Op Eds and Opinion Pieces by Strategies for Youth
Legislators, reformer communities, government agencies and parents ask Strategies for Youth for guidelines, research and model policies. You can explore some of those questions by flipping the blue boxes and then reading our opinion pieces on those topics.
It’s been five years since an unarmed Michael Brown was shot by police on the streets of Ferguson, Mo., triggering a wave of protests and nationwide efforts—including a federal task force—to address the legacy of frayed relations between police and communities. But the recurring stories about police shootings of civilians across the country since then have made it obvious that the central issue of American law enforcement has not been tackled.
The winners of the first annual “Youth Voices Contest,” sponsored by Strategies for Youth, offer poignant—and hopeful—takes on the often-charged relationship between young people and police.
The real risk of undertrained school resource officers.
Children and their parents have long felt anxious about school. This year, however, many leave home each morning suffering from an acute fear unknown before 1999: that their school will be the site of another mass shooting. Since last year’s deadly school shootings, parents, psychologists, and educators report that children are suffering from PTSD and panic attacks that may be adversely affecting their brain development.
The Portland School Board should rethink its decision to pay for police officers in schools (“Portland School Board votes to pay for police in schools amid outcry,” Dec. 12). Our experience, borne out by studies, is that police are deployed in schools in haphazard ways, rarely receive appropriate training in education law, adolescent psychology, or de-escalation strategies, and respond in ways that undermine the educational mission of a school.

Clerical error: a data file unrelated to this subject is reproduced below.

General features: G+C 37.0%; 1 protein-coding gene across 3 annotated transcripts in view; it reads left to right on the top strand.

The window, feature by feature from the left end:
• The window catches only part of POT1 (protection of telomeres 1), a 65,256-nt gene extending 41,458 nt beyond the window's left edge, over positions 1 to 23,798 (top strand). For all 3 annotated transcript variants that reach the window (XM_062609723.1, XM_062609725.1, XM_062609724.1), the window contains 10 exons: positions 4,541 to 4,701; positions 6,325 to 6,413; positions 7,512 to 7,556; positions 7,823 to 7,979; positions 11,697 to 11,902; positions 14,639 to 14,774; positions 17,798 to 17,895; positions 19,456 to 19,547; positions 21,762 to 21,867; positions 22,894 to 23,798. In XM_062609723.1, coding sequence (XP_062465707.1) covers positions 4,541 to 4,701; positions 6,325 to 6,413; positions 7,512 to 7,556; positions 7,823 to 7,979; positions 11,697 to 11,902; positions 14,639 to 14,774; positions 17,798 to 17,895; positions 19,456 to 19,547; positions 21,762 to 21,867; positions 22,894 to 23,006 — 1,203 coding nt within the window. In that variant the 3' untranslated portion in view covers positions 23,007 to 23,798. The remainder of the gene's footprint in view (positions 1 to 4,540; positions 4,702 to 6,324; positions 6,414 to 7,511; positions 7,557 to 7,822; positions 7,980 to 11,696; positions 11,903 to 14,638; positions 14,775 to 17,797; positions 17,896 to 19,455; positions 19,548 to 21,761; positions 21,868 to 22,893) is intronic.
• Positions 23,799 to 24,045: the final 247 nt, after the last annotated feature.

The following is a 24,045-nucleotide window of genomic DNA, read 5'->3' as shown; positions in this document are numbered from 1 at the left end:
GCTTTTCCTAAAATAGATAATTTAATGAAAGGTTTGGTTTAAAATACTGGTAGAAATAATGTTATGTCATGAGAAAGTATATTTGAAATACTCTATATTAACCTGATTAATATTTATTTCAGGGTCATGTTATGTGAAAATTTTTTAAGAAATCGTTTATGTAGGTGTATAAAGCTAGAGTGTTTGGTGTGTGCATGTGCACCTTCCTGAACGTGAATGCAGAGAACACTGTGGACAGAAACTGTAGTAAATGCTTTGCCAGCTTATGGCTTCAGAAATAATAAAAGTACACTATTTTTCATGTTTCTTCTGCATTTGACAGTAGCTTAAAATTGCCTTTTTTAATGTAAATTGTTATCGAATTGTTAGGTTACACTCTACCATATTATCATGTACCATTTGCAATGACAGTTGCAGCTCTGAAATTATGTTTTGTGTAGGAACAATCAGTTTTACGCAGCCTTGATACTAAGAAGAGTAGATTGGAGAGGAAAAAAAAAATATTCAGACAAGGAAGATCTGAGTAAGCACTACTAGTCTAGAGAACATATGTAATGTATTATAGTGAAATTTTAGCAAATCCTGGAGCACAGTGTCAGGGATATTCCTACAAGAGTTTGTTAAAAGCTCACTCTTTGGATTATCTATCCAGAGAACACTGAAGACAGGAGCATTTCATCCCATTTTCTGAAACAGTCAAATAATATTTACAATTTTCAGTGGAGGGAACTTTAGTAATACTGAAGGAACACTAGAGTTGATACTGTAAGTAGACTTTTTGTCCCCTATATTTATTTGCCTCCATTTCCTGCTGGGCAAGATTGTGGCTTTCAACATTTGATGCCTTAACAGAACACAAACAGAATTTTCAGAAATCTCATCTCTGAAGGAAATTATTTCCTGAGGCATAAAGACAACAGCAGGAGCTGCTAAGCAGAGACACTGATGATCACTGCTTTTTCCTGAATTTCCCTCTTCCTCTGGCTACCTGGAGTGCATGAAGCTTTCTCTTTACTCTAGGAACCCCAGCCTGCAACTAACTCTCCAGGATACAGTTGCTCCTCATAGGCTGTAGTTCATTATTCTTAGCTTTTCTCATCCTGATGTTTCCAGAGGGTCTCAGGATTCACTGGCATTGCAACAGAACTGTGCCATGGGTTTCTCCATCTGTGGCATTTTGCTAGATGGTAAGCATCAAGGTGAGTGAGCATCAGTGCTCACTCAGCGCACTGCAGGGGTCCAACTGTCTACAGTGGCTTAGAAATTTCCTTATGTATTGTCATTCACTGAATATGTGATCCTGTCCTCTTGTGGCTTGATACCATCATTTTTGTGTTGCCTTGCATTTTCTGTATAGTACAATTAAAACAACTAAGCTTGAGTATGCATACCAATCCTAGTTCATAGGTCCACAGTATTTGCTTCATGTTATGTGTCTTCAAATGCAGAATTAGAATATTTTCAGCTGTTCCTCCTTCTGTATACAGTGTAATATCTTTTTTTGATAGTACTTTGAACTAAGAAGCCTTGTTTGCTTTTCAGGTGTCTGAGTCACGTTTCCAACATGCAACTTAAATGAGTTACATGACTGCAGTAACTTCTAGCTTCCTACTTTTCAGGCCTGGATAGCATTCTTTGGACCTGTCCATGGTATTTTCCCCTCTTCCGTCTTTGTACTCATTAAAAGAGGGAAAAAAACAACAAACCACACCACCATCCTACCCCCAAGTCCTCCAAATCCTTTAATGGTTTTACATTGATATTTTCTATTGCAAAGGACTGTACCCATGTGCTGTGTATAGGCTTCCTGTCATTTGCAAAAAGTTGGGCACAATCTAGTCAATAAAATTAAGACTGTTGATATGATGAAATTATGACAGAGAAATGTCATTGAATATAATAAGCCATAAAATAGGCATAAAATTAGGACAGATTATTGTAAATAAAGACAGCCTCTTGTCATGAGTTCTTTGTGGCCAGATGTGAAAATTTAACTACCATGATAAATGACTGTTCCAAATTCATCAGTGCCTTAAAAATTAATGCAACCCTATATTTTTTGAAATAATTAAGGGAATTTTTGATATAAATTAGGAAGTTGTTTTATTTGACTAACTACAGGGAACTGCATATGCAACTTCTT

Adult to child: “You should know better.”
It’s time courts said something similar to law enforcement agencies. The unusually large number of judicial appointments for openings on the federal bench this year presents a unique opportunity to respond to calls for improved policies and better training for law enforcement in its interactions with youth.
Can the conviction of Chicago cop Jason Van Dyke
finally force policing into the 21st century?
Chicago continues to reel from the shocking circumstances surrounding the shooting death of 17-year old Laquan McDonald four years ago by police veteran Jason Van Dyke. The case sparked massive protests, the ouster of the police chief, the electoral loss of the state’s attorney and the first conviction of a police officer in 50 years for a murder committed while on duty. It almost certainly contributed to Mayor Rahm Emanuel’s decision not to seek another term.
In August, an 11-year-old African-American girl was tased by a Cincinnati police officer when he tried to apprehend her for shoplifting. The news was greeted, predictably, with dismay by officials there.
After all, most of the public does not like the idea of a small child being subjected to police force, particularly when she was fleeing from, not advancing toward, the police officer.
A new presidential appointee has quietly changed decades-old federal policies meant to improve racial disparities in youth incarceration.
Policing should be treated like a public health issue, forcing the entire system of recruitment and training to change.
Last week, a Dallas County jury sentenced former police officer Roy Oliver to 15 years in prison for murdering 15-year-old Jordan Edwards. Oliver shot Edwards in the head while he was in a car with several other teenagers. Edwards might not have lost his life if Oliver had been better trained in the unique aspects of policing teens.